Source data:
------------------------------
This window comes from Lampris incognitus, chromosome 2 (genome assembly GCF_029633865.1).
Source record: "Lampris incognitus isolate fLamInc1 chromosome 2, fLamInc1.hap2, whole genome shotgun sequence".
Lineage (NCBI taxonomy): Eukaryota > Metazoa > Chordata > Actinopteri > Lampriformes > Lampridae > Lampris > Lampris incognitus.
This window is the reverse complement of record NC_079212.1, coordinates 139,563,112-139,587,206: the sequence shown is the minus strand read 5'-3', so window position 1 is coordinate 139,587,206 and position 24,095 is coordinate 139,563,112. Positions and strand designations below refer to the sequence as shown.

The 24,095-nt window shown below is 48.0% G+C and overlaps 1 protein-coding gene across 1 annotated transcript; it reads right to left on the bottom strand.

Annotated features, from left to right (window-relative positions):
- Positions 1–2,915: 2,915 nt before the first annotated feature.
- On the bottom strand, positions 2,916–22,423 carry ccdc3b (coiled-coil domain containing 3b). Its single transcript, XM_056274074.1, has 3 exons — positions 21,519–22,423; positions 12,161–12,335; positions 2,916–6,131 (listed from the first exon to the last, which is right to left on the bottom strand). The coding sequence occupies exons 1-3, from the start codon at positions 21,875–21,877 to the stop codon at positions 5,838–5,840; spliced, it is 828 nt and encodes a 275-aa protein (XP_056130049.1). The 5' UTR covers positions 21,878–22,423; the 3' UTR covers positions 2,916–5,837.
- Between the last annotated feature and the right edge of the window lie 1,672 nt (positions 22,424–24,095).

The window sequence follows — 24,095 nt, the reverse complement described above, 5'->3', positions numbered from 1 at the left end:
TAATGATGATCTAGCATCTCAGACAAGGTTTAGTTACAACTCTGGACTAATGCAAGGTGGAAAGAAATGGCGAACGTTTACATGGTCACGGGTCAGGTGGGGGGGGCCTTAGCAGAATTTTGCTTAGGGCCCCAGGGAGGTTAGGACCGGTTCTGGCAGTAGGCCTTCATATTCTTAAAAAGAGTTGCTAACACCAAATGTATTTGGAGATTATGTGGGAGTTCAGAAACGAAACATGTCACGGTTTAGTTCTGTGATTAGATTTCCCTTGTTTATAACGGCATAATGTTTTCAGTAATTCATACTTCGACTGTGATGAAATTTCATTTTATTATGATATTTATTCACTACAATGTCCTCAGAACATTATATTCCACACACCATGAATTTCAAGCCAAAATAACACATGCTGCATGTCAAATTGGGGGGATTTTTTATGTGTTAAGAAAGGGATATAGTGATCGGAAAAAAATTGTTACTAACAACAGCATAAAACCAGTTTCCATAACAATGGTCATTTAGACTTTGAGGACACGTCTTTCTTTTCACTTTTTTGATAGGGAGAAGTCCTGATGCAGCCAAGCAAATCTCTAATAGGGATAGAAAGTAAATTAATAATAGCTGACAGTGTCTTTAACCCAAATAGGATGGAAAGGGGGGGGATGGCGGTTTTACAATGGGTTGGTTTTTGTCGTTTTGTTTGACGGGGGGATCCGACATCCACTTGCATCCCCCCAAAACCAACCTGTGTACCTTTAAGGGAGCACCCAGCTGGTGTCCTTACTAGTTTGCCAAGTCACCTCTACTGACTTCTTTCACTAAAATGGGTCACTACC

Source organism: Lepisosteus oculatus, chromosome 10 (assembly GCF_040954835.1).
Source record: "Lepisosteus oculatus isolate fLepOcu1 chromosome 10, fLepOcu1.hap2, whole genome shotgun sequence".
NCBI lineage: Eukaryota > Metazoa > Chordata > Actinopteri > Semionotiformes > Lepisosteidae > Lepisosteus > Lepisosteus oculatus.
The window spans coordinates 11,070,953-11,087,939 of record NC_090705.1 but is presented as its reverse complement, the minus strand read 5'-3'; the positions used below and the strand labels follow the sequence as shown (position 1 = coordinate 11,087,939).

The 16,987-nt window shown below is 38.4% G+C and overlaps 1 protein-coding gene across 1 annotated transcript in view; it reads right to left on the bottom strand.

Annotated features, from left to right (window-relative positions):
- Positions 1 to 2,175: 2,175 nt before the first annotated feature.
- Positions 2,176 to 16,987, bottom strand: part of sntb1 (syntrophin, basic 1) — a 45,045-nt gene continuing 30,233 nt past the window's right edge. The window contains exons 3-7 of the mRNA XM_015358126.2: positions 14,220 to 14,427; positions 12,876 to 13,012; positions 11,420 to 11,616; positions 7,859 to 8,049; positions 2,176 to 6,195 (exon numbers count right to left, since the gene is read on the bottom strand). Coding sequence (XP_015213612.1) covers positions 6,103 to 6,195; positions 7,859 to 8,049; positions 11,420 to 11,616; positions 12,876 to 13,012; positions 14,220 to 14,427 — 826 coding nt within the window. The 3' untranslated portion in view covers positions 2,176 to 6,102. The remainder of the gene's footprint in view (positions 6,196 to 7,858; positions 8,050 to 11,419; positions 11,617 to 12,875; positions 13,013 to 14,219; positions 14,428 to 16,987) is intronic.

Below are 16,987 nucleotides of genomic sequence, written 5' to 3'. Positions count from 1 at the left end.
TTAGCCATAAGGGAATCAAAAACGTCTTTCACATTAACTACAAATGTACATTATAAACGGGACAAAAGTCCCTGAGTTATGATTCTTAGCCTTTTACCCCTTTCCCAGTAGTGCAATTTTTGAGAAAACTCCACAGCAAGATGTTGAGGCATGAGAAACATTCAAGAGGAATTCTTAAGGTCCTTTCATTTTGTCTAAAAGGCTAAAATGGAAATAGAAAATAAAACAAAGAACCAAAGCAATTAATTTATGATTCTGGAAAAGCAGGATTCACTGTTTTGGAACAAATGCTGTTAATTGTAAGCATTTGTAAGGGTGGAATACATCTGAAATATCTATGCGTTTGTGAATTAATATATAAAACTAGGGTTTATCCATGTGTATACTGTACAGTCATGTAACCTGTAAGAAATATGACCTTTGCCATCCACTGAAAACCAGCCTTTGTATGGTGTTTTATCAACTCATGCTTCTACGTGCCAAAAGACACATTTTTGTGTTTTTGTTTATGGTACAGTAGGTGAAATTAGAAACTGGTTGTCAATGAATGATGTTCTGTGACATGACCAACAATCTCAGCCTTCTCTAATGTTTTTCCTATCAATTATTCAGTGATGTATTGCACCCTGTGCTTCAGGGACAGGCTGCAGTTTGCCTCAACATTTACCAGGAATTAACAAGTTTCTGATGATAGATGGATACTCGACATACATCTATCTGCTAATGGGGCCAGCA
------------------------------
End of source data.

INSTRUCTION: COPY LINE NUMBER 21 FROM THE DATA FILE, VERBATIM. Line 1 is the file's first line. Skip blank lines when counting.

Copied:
TTAGCCATAAGGGAATCAAAAACGTCTTTCACATTAACTACAAATGTACATTATAAACGGGACAAAAGTCCCTGAGTTATGATTCTTAGCCTTTTACCCCTTTCCCAGTAGTGCAATTTTTGAGAAAACTCCACAGCAAGATGTTGAGGCATGAGAAACATTCAAGAGGAATTCTTAAGGTCCTTTCATTTTGTCTAAAAGGCTAAAATGGAAATAGAAAATAAAACAAAGAACCAAAGCAATTAATTTATGATTCTGGAAAAGCAGGATTCACTGTTTTGGAACAAATGCTGTTAATTGTAAGCATTTGTAAGGGTGGAATACATCTGAAATATCTATGCGTTTGTGAATTAATATATAAAACTAGGGTTTATCCATGTGTATACTGTACAGTCATGTAACCTGTAAGAAATATGACCTTTGCCATCCACTGAAAACCAGCCTTTGTATGGTGTTTTATCAACTCATGCTTCTACGTGCCAAAAGACACATTTTTGTGTTTTTGTTTATGGTACAGTAGGTGAAATTAGAAACTGGTTGTCAATGAATGATGTTCTGTGACATGACCAACAATCTCAGCCTTCTCTAATGTTTTTCCTATCAATTATTCAGTGATGTATTGCACCCTGTGCTTCAGGGACAGGCTGCAGTTTGCCTCAACATTTACCAGGAATTAACAAGTTTCTGATGATAGATGGATACTCGACATACATCTATCTGCTAATGGGGCCAGCA